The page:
Because about 90% of excess energy from an imbalance winds up in the ocean, the satellite sensors’ data should correspond with temperature changes in oceans.

“The two very independent ways of looking at changes in Earth’s energy imbalance are in really, really good agreement, and they’re both showing this very large trend, which gives us a lot of confidence that what we’re seeing is a real phenomenon and not just an instrumental artifact,” said Norman Loeb, lead study author and a Nasa researcher.

“The trends we found were quite alarming in a sense.”


Upticks in greenhouse gas emissions keep heat in Earth’s atmosphere, trapping radiation that would otherwise move into space. This warming spurs other changes, including ice and snow melt. An increase in water vapor, and changes to clouds, could further exacerbate this warming, Nasa said.

The study found that this doubling is the result, in part, by an increase in greenhouse gases and water vapor, as well as decreases in clouds and ice.

Researchers also said that a “naturally occurring” shift in the Pacific ocean from a cool phase to a warm one probably had a significant role in amplifying this energy imbalance.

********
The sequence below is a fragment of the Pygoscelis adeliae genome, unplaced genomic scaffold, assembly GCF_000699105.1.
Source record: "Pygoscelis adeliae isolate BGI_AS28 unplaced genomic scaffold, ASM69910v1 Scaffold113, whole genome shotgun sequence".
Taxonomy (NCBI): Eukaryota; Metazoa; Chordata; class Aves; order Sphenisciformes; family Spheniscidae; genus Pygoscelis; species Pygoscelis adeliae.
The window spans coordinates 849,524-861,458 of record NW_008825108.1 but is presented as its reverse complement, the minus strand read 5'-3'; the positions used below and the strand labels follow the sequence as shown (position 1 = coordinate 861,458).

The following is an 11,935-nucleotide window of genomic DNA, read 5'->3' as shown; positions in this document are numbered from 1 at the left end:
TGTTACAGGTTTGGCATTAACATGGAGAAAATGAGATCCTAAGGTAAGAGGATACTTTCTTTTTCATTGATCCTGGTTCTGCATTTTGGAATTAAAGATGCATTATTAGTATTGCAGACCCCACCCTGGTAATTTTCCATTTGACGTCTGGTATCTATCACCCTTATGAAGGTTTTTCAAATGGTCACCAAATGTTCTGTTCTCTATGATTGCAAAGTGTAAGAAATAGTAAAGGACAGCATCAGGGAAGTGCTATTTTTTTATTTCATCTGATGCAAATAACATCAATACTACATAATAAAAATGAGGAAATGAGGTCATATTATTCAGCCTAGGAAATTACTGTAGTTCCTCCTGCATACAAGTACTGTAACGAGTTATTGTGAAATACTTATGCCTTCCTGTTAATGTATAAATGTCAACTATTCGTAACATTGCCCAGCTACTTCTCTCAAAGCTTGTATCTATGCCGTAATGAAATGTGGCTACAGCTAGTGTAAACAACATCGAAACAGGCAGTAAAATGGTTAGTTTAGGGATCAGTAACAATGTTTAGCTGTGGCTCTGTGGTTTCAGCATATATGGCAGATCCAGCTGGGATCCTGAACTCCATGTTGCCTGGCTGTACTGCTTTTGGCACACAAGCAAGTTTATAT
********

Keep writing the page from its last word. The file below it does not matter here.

“It’s likely a mix of anthropogenic forcing and internal variability,” Loeb said. “And over this period they’re both causing warming, which leads to a fairly large change in Earth’s energy imbalance. The magnitude of the increase is unprecedented.”

Loeb did say, however, that this research provides only a glimpse in relation to longterm climate change, and, according to Nasa, that “it’s not possible to predict with any certainty what the coming decades might look like for the balance of Earth’s energy budget”.

The study did determine that unless the rate of heat uptake slows, greater shifts in climate should be expected.


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Note: Gus Leonisky has predicted that the first major shift in climate will happen mid year 2032...  The proverbial muck will hit the fan... We needed to go carbon neutral in 1994-96 in order to avoid a rise of 2 degrees Celsius above the average then. By now we're on the road to between +4.5 and +6 degrees Celsius by 2100...